Wednesday, October 19, 2005

Amendment would pay railroads to get on the TTC Gravy Train

Proposal would OK rail bonds


Patrick Driscoll
San Antonio Express-News
Copyright 2005

San Antonio residents last year saw the horrors of trains crashing, spewing poison, spilling fuel and killing people.

Five people died and 50 were injured in incidents including the deadliest chemical accident on the rails in more than a decade. Still, the city was lucky — densely populated areas were spared a major disaster.

Activists cried for reforms, and local leaders pressured Union Pacific to improve safety and scrambled to come up with ways to reroute trains out of the inner city.

Now voters will decide whether to approve a new funding option.

Proposition 1 on the Nov. 8 ballot would let the state sell bonds to acquire land for freight and passenger rail and help build and improve tracks.

"This is right in line with what we've been saying," said Genaro Rendon, co-director of the Southwest Workers' Union. "It's good to see that there's movement forward."

But others, especially those stung by the state's push to partner with companies to build toll roads, want to put the brakes on what they say could end up becoming another scheme to line the pockets of private industry.

"It's basically a blank check and an open-ended tax subsidy for private rail corporations," said Terri Hall of Texas Toll Party — San Antonio.

If voters approve the constitutional amendment, the Legislature would still have to create a fund to leverage bonds. Estimates show that $100 million a year for 20 years could generate $1 billion upfront for projects.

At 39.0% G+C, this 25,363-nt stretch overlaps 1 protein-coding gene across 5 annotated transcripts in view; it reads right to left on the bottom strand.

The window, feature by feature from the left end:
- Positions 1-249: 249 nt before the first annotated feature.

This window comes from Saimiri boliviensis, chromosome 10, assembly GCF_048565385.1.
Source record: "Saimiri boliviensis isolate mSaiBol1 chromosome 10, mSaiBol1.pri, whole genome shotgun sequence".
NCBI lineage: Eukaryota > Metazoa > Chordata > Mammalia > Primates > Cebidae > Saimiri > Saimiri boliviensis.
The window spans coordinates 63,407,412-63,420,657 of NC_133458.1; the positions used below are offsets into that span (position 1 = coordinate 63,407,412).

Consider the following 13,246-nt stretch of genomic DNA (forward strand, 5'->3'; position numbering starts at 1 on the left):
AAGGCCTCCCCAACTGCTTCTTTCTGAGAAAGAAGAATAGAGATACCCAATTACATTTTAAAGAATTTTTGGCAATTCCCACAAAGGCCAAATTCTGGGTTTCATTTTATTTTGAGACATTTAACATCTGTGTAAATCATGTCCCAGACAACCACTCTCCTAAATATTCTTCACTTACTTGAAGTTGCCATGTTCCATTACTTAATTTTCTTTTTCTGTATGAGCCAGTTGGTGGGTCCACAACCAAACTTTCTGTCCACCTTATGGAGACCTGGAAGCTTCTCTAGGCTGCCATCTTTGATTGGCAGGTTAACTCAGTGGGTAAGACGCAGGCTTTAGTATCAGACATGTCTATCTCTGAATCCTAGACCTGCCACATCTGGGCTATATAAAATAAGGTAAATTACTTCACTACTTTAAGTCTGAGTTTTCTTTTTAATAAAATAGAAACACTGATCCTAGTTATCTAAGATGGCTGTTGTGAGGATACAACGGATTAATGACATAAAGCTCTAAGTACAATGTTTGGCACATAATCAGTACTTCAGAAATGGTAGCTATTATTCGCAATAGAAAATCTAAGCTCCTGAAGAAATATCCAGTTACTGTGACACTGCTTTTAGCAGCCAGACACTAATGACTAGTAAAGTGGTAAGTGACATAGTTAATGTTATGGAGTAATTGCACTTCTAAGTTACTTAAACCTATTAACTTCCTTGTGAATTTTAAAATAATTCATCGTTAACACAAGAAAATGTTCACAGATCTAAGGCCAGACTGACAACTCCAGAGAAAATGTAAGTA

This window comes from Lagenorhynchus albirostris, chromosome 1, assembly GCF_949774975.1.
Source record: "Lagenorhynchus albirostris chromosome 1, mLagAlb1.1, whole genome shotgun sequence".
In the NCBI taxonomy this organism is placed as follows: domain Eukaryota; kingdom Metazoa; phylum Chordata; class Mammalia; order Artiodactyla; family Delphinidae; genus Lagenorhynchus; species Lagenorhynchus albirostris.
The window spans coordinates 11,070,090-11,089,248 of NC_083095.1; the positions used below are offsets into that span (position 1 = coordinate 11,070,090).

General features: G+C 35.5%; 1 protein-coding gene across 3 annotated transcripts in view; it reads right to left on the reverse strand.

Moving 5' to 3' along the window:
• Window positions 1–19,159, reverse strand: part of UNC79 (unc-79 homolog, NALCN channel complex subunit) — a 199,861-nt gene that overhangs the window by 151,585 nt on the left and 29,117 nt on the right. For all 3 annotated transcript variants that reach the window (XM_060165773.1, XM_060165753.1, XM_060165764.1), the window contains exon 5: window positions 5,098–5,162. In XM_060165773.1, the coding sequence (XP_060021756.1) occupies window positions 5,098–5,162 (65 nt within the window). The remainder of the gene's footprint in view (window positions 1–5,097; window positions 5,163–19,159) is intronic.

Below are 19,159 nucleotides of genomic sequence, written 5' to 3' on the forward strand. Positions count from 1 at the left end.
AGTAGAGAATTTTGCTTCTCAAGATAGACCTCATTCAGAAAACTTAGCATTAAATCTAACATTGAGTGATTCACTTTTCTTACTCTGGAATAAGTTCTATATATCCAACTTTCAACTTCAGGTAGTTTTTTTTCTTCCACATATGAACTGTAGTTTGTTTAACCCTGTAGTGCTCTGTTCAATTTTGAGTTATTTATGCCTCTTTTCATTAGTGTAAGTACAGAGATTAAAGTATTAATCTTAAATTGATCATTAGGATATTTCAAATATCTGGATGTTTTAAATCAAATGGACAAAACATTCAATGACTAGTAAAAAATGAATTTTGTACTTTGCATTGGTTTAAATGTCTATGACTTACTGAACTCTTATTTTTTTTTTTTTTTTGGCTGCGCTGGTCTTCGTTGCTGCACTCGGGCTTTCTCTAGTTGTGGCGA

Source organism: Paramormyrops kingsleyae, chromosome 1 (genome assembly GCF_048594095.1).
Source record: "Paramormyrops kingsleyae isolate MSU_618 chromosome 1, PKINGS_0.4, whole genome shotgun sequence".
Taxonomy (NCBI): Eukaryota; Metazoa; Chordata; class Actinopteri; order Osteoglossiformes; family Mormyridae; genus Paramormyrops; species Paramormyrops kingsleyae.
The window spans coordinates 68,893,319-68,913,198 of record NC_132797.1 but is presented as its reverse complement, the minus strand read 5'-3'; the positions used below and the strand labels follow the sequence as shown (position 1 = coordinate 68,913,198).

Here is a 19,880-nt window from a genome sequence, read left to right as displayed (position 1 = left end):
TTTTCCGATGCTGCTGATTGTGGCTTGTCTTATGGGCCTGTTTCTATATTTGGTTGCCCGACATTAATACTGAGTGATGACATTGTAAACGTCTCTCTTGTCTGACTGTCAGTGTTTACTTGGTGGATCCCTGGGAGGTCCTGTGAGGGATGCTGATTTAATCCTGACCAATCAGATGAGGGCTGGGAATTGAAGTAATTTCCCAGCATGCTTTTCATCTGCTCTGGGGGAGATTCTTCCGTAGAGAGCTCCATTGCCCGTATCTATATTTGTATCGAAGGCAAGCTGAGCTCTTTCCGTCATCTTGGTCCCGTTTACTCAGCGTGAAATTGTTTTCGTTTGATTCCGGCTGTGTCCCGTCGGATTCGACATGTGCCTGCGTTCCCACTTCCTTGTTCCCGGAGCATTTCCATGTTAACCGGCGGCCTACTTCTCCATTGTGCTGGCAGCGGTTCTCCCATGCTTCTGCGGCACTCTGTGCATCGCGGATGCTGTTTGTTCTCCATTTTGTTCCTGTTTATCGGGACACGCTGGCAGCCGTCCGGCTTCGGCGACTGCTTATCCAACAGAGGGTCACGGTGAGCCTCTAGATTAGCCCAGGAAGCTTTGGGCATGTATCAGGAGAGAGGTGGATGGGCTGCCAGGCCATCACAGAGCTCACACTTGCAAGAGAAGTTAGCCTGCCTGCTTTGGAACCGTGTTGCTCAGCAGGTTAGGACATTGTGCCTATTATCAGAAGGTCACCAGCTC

Building railroad tracks around San Antonio could cost more than $1 billion and take a decade or more, officials say.

Money could be used to get truck freight off highways, reroute trains to rural areas, reduce air pollution and create economic opportunities. That includes getting Union Pacific through trains off the Interstate 35 corridor from San Antonio to Austin and upgrading old tracks for commuter rail.

"It gives us some opportunities to solve some huge transportation problems down the road if we're successful with this," Bexar County Judge Nelson Wolff said.

Efforts could tie in with the Trans Texas Corridor, a 4,000-mile network of toll roads, rail lines and utility lines to be built across the state over 50 years. State officials signed a contract earlier this year with a private consortium to develop plans for the segment east of I-35.

Critics point out that borrowing does not produce new money — it just delays the payments. And debt service on the rail bonds could cost the state $87.5 million a year.

"That's something that the railroads can pay for by themselves," said Mark Sanders, spokesman for state Comptroller Carole Keeton Strayhorn, who is challenging Gov. Rick Perry in the GOP primary.

In March, Perry announced historic pacts with UP and Burlington Northern Santa Fe that say public and private funds spent for railroad tracks should match, respectively, public and private benefits.

UP rolls up to 70 trains a day through San Antonio and is having a hard time keeping up with growing freight demand, officials say. New tracks east of I-35 would get more cargo moving faster while avoiding choke points here and in Fort Worth.

Then UP could compete better with trucks using I-35, said Bruce Flohr, a railroad consultant and chairman of the Bexar County Rail District. Each rail car can handle three to four truckloads, he said.

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